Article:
(Today’s final NaPoWriMo prompt of the month was for a poem about something that happens over and over. Following the theme of this time-travel charmer, I applied that to the hypothetical potential of living life repeatedly.)
Days and weeks and months repeat,
The same in name but each one new,
But wouldn’t it be quite the treat
To start them over and redo?
When in the mood for favorite foods,
Just think back to your grandest meal,
And when your second course concludes,
You’re free for thirds whene’er you feel.
When life becomes mundane or glum,
Just jump back to your fondest thrill,
A theme park ride or concert’s thrum
Or Wordsworth-worthy daffodil.
And how sought-after to rewind
To change regrets to words unsaid,
Slips untripped and frauds declined,
And dominoes unplummeted!
The twists and weaves of life one-way
Are seldom smooth to navigate,
But wouldn’t life, upon replay,
Have less distress to complicate?
MPAA rating: R (except for 5 F-words, there’s little reason this couldn’t be PG-13)
Rachel McAdams must have a thing for time travelers. Only four years after playing the titular Time Traveler’s Wife opposite Eric Bana, she again fell in love with a man possessing inherent time-traveling abilities, this time Domhnall Gleeson, in 2013’s About Time. Whereas the first film was bittersweet drama, About Time takes its subject in a lighter rom-com direction; for instance, the time-jumping ability that was random and uncontrollable in The Time Traveler’s Wife is little more than a super-powered perk in About Time, an inherited trait for only the men in the Lake family.
When Tim Lake (Gleeson) is called into his father’s study on his twenty-first birthday to be told a family secret, I can think of many worse revelations than being told you can now travel back along your own lifetime. Being rather awkward, one of Tim’s first thoughts is to win himself a girlfriend with his newfound ability, and after a less than successful attempt with the lovely Margot Robbie, he moves to London and seeks out his soul mate. All of this is done with a delightful comedic touch that makes Tim and his eccentric family feel real and lovable, and when Mary (McAdams) comes on the scene via a winsomely literal “blind date,” it’s clear from the first moments that love is inevitable…as long as time travel doesn’t get in the way.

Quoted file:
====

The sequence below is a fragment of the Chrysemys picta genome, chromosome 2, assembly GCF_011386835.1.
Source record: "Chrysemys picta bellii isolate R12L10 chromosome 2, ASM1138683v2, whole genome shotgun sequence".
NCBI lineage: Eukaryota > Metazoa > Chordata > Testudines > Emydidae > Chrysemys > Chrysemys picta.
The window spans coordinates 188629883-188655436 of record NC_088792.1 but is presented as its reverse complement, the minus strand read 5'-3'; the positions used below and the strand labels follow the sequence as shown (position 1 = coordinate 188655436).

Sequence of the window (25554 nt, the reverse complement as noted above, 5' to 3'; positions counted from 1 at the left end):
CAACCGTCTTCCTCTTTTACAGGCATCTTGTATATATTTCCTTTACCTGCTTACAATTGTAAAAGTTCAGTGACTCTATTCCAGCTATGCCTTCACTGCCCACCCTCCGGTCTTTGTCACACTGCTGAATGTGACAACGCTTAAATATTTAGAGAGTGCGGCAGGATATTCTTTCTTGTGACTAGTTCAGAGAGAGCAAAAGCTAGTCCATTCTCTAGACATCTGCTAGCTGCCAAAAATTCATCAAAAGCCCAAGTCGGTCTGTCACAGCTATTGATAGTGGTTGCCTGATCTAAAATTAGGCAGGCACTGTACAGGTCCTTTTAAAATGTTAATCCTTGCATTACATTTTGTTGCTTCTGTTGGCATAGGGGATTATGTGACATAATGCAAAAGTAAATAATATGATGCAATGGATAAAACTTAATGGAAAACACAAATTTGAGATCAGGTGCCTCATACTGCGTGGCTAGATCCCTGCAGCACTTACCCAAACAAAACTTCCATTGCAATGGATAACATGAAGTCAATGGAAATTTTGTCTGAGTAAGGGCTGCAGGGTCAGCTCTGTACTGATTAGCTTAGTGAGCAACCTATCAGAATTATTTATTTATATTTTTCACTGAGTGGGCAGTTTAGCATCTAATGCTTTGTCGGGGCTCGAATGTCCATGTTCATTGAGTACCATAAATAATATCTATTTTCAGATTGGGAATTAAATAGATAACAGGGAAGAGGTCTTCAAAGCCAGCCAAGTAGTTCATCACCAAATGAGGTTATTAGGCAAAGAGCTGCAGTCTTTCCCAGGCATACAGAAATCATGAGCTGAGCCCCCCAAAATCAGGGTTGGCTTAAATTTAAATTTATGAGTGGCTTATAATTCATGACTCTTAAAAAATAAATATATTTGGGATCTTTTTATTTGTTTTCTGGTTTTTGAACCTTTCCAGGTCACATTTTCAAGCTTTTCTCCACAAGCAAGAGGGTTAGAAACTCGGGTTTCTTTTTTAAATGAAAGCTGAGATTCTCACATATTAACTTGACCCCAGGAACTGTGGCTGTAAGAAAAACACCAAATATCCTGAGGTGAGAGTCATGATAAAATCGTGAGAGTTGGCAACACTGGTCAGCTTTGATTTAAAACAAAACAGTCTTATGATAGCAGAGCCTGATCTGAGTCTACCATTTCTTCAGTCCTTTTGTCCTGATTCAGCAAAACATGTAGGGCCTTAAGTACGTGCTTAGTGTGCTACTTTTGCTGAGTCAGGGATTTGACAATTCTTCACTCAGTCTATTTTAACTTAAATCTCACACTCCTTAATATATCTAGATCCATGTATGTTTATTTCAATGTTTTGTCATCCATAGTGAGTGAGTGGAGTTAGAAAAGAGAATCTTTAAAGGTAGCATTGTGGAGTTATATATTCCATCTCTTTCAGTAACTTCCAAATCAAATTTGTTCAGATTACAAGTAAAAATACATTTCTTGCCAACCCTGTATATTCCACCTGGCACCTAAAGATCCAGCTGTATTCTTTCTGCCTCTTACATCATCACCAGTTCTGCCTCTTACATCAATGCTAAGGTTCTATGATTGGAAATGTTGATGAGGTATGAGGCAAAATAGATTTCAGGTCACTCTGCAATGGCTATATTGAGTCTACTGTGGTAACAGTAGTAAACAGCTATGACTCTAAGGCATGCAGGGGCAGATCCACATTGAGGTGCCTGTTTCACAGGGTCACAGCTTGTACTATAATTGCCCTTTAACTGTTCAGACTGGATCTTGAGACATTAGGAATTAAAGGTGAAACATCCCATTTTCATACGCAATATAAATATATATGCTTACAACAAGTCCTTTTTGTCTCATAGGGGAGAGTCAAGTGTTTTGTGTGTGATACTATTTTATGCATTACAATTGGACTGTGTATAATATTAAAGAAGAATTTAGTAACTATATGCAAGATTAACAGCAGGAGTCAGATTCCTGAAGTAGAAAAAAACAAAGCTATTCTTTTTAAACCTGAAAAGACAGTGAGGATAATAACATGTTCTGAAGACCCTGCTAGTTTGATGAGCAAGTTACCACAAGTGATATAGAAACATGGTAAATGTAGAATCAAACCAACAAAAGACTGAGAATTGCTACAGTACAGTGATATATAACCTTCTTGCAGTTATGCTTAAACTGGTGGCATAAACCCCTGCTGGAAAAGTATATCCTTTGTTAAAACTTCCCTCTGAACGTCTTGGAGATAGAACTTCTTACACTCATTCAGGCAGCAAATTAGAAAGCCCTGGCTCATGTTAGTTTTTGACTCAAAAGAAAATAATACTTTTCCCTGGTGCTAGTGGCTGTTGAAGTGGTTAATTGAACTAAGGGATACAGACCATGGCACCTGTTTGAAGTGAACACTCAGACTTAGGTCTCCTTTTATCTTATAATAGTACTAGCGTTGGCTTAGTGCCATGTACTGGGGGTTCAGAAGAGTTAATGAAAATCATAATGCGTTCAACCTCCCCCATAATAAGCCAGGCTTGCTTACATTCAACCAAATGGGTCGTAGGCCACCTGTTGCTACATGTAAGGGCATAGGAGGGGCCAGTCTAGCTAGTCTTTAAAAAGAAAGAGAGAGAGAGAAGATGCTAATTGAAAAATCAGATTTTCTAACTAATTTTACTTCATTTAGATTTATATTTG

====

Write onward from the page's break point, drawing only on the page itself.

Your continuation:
I can’t remember the last time I was so thoroughly charmed by a movie. Well, maybe I do; it was probably La La Land, which is a more prestigious film all around, but both of them left me smiling and touched in a way most modern films don’t anymore. The repartee and chemistry between Tim and Mary put them up there with my favorite screen couples, even apart from the time travel aspect, which often adds some comedic wish fulfillment, undoing those little gaffes we all want to live over. In addition to Gleeson and McAdams, Bill Nighy delivers both warmth and pathos as Tim’s more experienced father, and his fellow Pirates of the Caribbean bad guy, Tom Hollander (almost unrecognizable with a beard), is likably sardonic as Tim’s first London friend.
As much as I loved it, I won’t claim that About Time is without flaws, such as a poorly explained revision that Tim performs when one of his time-altering good intentions goes awry. Likewise, I’ve heard a common complaint that the film doesn’t follow its own time travel rules and pays less attention than others of its genre to continuity and the butterfly effect. Yet, even these issues that would normally annoy me (like in The Lake House) couldn’t detract from a highly enjoyable romance or its bittersweet denouement. It’s a smartly written and delightful story worth going back in time to watch all over again.
Best line: (Tim) “There’s a song by Baz Luhrmann called ‘Sunscreen.’ He says worrying about the future is as effective as trying to solve an algebra equation by chewing bubble gum. The real troubles in your life will always be things that never crossed your worried mind.”
© 2017 S.G. Liput
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